Who were your biggest supporters and mentors when you started out and when did you get your first taste of success in competitions?

My biggest supporters have been, and always will be my family. My mum (Alison), dad (Paul), sister (Grace) and grandparents have been with me on the journey from the very beginning, and continue to support me no matter what.


My mentor Chris Dare, has also been very influential in my sailing, not only teaching me a few tips on the water, but also helping with managing the campaign, and offering advice when it is needed.  I was always too big for the boats I sailed, so it took me a little longer to start winning than most, but I won my first Nationals when I was 12 years old, and really enjoyed being the best in the country in that boat.  That was when I really knew I wanted to have that feeling again, and be the best in the world.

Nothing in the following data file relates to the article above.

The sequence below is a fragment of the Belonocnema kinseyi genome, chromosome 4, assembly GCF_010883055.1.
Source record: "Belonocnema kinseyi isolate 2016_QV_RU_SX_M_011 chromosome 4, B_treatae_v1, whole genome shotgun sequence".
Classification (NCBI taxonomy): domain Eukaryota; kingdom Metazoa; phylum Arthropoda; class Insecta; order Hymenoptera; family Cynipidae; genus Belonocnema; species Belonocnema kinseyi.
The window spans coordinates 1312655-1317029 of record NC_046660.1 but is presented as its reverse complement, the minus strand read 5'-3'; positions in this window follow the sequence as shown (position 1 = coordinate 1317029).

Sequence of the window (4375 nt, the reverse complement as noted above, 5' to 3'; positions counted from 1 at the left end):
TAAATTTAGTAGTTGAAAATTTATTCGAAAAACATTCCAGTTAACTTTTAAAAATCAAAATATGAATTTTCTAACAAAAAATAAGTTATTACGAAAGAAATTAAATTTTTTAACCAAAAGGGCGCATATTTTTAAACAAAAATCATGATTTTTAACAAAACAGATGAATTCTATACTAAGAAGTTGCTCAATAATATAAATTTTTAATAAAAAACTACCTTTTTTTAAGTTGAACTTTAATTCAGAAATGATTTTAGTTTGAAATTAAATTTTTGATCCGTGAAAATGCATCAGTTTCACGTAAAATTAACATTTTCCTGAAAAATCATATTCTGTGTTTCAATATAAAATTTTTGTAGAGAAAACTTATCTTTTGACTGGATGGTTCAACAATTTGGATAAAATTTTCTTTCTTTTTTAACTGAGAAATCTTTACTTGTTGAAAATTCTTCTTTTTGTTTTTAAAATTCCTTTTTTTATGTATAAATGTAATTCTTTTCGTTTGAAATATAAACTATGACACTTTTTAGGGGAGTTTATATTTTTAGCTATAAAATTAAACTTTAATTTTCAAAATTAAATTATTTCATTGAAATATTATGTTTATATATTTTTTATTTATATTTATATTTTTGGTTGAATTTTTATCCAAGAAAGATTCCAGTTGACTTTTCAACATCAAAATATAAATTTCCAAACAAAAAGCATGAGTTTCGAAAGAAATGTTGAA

What was it like moving to Australia at such a young age and what did living in Melbourne do in terms of aiding your sailing career?


When my family moved to Australia I was 15, it was right before my GCSE’s in England, and I joined Mentone Grammar in term 4 of year 10.  It wasn’t the easiest of transitions, initially for my family and I, starting off in a new country with new school, jobs, and all the complications that came along with the relevant visas.  Fortunately Australians are great people and very friendly, and we settled into life nicely after that, we were welcomed into the community and have made some great friends.


In terms of my sailing, living five minutes away from Sandringham Yacht Club meant I could go straight from school to the bay and go sailing, it was amazing, after having only been able to sail two days a week, I was now able to sail everyday, and I did just that!!